Argentine Central Bank President Juan Carlos Fabrega resigned Wednesday after an alleged disagreement with President Cristina Fernandez over how to keep a lid on the black market exchange rate ('blue' dollar) that hit a record 16 pesos per dollar last week.
Fabrega's resignation was accepted by Cristina Fernandez, her spokesman Alfredo Scoccimarro said in a brief press conference on public television.
The outgoing banker will be replaced by Alejandro Vanoli, head of the securities and exchange commission. The Senate will need to approve Vanoli's appointment before he can take office.
The spokesman did not provide details on why Fabrega quit.
Fabrega was confirmed as chief of the central bank in December 2013, in replacement of Mercedes Marco del Pont, after having worked in Banco Nacion for over 45 years. He was named head of Banco Nacion in 2010, where he also replaced Marco del Pont.
The Buenos Aires media reported that Fabrega was offended by remarks made by the president late Tuesday in a televised speech.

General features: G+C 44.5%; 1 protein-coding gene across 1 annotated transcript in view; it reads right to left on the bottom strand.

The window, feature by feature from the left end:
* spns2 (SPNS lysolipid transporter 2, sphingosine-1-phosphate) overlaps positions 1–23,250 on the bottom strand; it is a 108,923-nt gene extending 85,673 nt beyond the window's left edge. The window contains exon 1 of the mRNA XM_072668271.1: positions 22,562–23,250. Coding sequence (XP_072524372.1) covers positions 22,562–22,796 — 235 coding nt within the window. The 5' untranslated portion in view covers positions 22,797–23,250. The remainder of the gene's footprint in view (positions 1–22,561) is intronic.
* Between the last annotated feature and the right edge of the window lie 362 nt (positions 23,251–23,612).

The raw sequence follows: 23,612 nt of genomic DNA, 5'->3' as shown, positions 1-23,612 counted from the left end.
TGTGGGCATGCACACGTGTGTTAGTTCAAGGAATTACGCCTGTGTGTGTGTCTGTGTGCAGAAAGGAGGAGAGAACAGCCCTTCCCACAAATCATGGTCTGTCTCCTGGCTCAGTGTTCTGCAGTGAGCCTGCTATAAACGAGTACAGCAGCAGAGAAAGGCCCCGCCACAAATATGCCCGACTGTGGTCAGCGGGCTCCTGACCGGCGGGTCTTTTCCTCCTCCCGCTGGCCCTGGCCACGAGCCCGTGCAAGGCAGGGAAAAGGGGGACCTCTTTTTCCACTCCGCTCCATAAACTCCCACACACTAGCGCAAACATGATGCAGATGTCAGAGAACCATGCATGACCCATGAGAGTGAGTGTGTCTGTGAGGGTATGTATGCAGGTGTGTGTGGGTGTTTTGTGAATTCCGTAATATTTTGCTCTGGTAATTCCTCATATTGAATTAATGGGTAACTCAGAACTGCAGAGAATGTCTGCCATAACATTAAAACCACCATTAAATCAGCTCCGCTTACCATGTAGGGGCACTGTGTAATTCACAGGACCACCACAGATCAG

Without naming him, Cristina Fernandez said the monetary authority has done too little to control the exchange rate on the black market, a thermometer of people's confidence in the economy. The peso dropped to a low of 16 per dollar last week for a gap of 90% with the official rate of 8.44 pesos.
That came as people took refuge in dollars on concerns of further peso depreciation and economic contraction following a new debt default in July. in the ongoing litigation in New York with holdouts, Argentina may also miss another bond interest payment at the end of this month.
Vanoli is considered less orthodox and pragmatic than Fabrega, and more in line with the expansive policies of Economy Minister Axel Kicillof, the apparent favorite of the president.
Kicillof has pushed for lower interest rates to spur borrowing and buying on credit, while Fabrega tried to raise rates to stem capital flight that has been a leading cause of the Peso's loss against the dollar.
Outgoing Fábrega admitted to his fellow economists that since taking office his target was to keep the floating dollar under control and ensure the central bank's reserves remained above 28bn dollars.
However since the central bank had no say on fiscal and budget policies Fábrega`s task was very much limited, and his policy of raising interest rates was also questioned. Besides last week the bank's international reserves fell below the 28bn benchmark.